Legislator predicts end to local government aid in Minnesota
As hard as it may be for the city to wean itself from local government aid, Roger Reinert, D-Duluth, told constituents Tuesday not to count on state money to flow as it has in the past.
When Minnesota's political districts are redrawn to reflect 2010 Census data, Twin Cities suburbs will gain political strength, and Reinert predicts they will take aim at local government aid, which provides about 40 percent of Duluth's annual funding.
"I think we need to talk about what other models are out there," Reinert said, as he addressed local businesspeople at a forum organized by the Duluth Area Chamber of Commerce on Tuesday morning.
But this session, Reinert holds out little hope that thoughtful structural change will be considered.
"For this year, I think we're just going to tinker around the edges," he said.
That tinkering could come at great expense to Duluth. The Minnesota House proposes to sharply cut, then halt all LGA payments to Minneapolis, St. Paul and Duluth by 2015, while making no change to what other cities in the state receive.
Meanwhile, the Minnesota Senate has proposed an across-the-board reduction in LGA of about 10 percent to 12 percent.
Duluth Mayor Don Ness said the city already has anticipated a 5 percent reduction in LGA funding, delivering a $1.5 million hit to the municipal budget.
By continuing to hold some positions open and delaying planned capital expenditures, Ness believes Duluth could absorb the $3.5 million cut proposed by the Senate without resorting to layoffs or increased taxes.
But the House's proposal to cut in half the $30.9 million in LGA funding Duluth was to receive this year and to eliminate it altogether by 2015 would force more difficult choices, Ness said.
"If LGA is eliminated, regional cities like Duluth would need to raise taxes or cut services," he said.
Ness said the House targeted three of Minnesota's first-class cities, but gave a free pass to Rochester, which recently surpassed Duluth in population. He suggested that there's no logical explanation for the exclusion other than politics, suggesting that Rochester's Republican representation garnered preferential treatment from the party that's now in control of the Legislature.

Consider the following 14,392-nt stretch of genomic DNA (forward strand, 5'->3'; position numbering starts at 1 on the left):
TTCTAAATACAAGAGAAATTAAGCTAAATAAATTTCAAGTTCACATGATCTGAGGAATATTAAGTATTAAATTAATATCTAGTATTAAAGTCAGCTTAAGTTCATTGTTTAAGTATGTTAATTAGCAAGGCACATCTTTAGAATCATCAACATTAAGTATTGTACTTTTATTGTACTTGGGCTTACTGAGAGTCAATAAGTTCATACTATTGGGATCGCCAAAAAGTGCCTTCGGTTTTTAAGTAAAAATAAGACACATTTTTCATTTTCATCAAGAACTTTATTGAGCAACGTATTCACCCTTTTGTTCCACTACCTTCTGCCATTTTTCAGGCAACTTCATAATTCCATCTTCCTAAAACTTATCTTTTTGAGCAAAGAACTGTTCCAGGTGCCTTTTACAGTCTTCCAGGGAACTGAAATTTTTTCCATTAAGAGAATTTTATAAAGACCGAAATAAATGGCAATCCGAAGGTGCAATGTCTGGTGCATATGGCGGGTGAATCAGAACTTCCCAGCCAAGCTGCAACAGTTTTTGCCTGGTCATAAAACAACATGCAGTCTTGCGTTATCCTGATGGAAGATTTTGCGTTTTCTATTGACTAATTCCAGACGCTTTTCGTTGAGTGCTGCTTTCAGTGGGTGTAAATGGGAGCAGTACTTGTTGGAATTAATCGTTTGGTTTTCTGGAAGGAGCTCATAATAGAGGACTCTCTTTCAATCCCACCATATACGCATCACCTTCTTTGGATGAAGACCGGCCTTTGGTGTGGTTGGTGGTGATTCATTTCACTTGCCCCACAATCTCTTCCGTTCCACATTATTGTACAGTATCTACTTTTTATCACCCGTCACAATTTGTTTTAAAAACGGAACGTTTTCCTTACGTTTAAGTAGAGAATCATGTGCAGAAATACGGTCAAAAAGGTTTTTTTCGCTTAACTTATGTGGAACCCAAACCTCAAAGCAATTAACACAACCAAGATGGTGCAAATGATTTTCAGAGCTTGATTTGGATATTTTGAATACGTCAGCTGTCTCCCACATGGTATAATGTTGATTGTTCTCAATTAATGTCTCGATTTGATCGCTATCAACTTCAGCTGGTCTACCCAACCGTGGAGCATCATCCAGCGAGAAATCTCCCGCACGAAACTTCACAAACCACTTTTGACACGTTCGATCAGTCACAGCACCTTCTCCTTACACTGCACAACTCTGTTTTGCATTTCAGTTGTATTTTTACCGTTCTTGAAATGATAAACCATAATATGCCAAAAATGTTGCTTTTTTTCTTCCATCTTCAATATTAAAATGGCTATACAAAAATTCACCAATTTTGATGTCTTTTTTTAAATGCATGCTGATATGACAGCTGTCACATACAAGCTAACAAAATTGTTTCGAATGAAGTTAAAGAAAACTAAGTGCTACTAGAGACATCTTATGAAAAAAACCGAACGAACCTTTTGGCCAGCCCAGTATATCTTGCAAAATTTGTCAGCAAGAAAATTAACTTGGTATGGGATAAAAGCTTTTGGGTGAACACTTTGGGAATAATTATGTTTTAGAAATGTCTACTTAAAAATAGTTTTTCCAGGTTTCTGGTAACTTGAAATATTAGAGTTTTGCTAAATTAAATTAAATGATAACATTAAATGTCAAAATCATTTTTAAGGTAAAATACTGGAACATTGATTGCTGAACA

Differences in the Senate and House proposals for LGA should be hammered out in conference committee, but even with the scheduled end of the legislative session less than three weeks away, Reinert said there has been no sincere effort to find a compromise yet.
Given Gov. Mark Dayton's steadfast support for continued LGA payments to cities, Reinert said he suspects the Senate proposal will gain the upper hand in conference committee.
Although some critics of LGA have compared it to welfare, Ness disagrees. He pointed out that Duluth sends about $80 million in sales tax revenues to St. Paul each year and receives back less than 40 percent of the sum. That doesn't begin to take into account the state income taxes generated by residents of the city, either.
"The economic health of Duluth is important to the state of Minnesota," Ness said.
Reinert explained that LGA payments were targeted to help larger cities provide "overburden" services, including fire and law enforcement functions that can benefit an entire region.
About 30 percent of Duluth library card-holders live outside city limits, Ness said. He said that people from throughout the region also make use of Duluth's extensive park system and other attractions.
Reinert noted that nearly two-thirds of the region's jobs are generated by Duluth, too.
Long-term, Reinert contends the state should look at different ways to support regional centers via LGA, perhaps with a new general sales tax or an occupancy tax that would collect revenues not only from people who live in a community but those who work in a city and reside elsewhere. Reinert also suggested it may make sense for cities that serve as regional centers to partner with neighboring communities to form regional taxing authorities set up to deliver certain services.